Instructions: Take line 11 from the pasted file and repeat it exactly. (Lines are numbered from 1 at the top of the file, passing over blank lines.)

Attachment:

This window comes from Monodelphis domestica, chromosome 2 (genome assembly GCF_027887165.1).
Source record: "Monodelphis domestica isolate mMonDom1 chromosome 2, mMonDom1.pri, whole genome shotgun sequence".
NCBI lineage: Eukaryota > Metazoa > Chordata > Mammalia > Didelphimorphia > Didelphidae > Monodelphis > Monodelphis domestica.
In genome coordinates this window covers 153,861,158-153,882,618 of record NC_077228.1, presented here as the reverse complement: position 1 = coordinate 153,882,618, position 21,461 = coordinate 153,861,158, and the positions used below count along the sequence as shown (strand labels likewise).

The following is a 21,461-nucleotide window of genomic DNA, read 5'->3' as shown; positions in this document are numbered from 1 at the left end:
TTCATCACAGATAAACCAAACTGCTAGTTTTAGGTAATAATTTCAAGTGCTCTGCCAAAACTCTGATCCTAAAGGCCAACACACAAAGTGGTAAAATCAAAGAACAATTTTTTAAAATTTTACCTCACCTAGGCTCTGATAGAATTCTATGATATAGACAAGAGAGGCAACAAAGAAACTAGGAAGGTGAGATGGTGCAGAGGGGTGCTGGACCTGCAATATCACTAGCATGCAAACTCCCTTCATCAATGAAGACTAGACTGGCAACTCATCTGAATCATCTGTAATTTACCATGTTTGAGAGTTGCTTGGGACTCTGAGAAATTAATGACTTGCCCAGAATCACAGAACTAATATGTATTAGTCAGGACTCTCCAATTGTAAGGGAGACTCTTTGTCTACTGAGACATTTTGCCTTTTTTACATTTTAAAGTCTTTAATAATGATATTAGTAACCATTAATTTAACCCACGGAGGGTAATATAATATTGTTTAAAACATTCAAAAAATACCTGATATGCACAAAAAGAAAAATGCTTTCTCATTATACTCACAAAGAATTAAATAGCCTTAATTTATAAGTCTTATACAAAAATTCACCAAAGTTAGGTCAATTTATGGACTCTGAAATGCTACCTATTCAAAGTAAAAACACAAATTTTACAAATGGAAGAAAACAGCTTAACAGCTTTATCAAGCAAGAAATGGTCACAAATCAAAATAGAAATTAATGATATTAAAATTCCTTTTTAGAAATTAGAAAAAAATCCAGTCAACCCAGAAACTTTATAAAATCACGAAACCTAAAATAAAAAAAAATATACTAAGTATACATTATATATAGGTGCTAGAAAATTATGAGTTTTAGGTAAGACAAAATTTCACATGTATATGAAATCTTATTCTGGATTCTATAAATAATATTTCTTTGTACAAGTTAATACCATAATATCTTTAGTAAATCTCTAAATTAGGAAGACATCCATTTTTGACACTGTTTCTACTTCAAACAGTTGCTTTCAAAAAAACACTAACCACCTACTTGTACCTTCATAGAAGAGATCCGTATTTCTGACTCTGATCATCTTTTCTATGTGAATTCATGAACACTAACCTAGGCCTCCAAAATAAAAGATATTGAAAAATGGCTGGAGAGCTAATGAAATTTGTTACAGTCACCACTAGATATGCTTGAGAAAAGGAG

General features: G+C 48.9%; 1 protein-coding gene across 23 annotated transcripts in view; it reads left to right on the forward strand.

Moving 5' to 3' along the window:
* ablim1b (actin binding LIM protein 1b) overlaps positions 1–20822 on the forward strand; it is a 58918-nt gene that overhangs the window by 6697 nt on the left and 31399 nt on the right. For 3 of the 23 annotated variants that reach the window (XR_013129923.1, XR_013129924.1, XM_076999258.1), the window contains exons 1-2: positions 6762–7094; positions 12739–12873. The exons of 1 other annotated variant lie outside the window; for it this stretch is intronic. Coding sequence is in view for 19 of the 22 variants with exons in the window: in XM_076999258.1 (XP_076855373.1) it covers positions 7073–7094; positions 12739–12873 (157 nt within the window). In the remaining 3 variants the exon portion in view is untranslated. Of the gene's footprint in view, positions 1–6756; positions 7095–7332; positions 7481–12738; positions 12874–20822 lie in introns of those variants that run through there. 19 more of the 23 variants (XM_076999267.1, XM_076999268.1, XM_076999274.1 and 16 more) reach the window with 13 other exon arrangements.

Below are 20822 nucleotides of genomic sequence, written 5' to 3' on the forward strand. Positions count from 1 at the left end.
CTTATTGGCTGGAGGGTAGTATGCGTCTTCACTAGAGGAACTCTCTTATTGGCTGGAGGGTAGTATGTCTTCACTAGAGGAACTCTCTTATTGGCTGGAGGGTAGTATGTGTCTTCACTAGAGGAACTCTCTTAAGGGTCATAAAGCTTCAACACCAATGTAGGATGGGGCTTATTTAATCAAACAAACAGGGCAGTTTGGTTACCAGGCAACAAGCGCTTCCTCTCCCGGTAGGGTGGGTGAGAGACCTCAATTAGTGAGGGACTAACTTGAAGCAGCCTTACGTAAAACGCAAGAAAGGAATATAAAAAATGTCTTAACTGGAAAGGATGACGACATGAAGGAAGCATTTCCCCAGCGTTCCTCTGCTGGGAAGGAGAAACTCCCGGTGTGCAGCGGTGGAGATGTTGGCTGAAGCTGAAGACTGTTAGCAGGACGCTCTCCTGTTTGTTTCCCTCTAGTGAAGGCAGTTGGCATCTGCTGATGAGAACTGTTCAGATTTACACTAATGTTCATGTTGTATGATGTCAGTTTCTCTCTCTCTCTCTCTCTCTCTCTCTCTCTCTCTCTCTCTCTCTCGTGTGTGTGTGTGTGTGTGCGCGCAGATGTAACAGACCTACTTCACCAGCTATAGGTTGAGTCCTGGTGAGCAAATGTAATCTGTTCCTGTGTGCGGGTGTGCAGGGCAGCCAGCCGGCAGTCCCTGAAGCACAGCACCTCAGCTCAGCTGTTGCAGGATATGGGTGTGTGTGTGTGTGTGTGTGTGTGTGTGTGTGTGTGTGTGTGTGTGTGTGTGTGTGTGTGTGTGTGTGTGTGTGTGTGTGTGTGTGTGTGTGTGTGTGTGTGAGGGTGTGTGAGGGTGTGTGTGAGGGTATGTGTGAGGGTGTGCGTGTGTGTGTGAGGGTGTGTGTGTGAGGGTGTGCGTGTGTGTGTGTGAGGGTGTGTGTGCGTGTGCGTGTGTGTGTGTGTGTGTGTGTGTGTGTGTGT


CTTATTGGCTGGAGGGTAGTATGCGTCTTCACTAGAGGAACTCTCTTATTGGCTGGAGGGTAGTATGTCTTCACTAGAGGAACTCTCTTATTGGCTGGAGGGTAGTATGTGTCTTCACTAGAGGAACTCTCTTAAGGGTCATAAAGCTTCAACACCAATGTAGGATGGGGCTTATTTAATCAAACAAACAGGGCAGTTTGGTTACCAGGCAACAAGCGCTTCCTCTCCCGGTAGGGTGGGTGAGAGACCTCAATTAGTGAGGGACTAACTTGAAGCAGCCTTACGTAAAACGCAAGAAAGGAATATAAAAAATGTCTTAACTGGAAAGGATGACGACATGAAGGAAGCATTTCCCCAGCGTTCCTCTGCTGGGAAGGAGAAACTCCCGGTGTGCAGCGGTGGAGATGTTGGCTGAAGCTGAAGACTGTTAGCAGGACGCTCTCCTGTTTGTTTCCCTCTAGTGAAGGCAGTTGGCATCTGCTGATGAGAACTGTTCAGATTTACACTAATGTTCATGTTGTATGATGTCAGTTTCTCTCTCTCTCTCTCTCTCTCTCTCTCTCTCTCTCTCTCTCTCTCGTGTGTGTGTGTGTGTGTGCGCGCAGATGTAACAGACCTACTTCACCAGCTATAGGTTGAGTCCTGGTGAGCAAATGTAATCTGTTCCTGTGTGCGGGTGTGCAGGGCAGCCAGCCGGCAGTCCCTGAAGCACAGCACCTCAGCTCAGCTGTTGCAGGATATGGGTGTGTGTGTGTGTGTGTGTGTGTGTGTGTGTGTGTGTGTGTGTGTGTGTGTGTGTGTGTGTGTGTGTGTGTGTGTGTGTGTGTGTGTGTGTGTGTGTGTGTGAGGGTGTGTGAGGGTGTGTGTGAGGGTATGTGTGAGGGTGTGCGTGTGTGTGTGAGGGTGTGTGTGTGAGGGTGTGCGTGTGTGTGTGTGAGGGTGTGTGTGCGTGTGCGTGTGTGTGTGTGTGTGTGTGTGTGTGTGTGT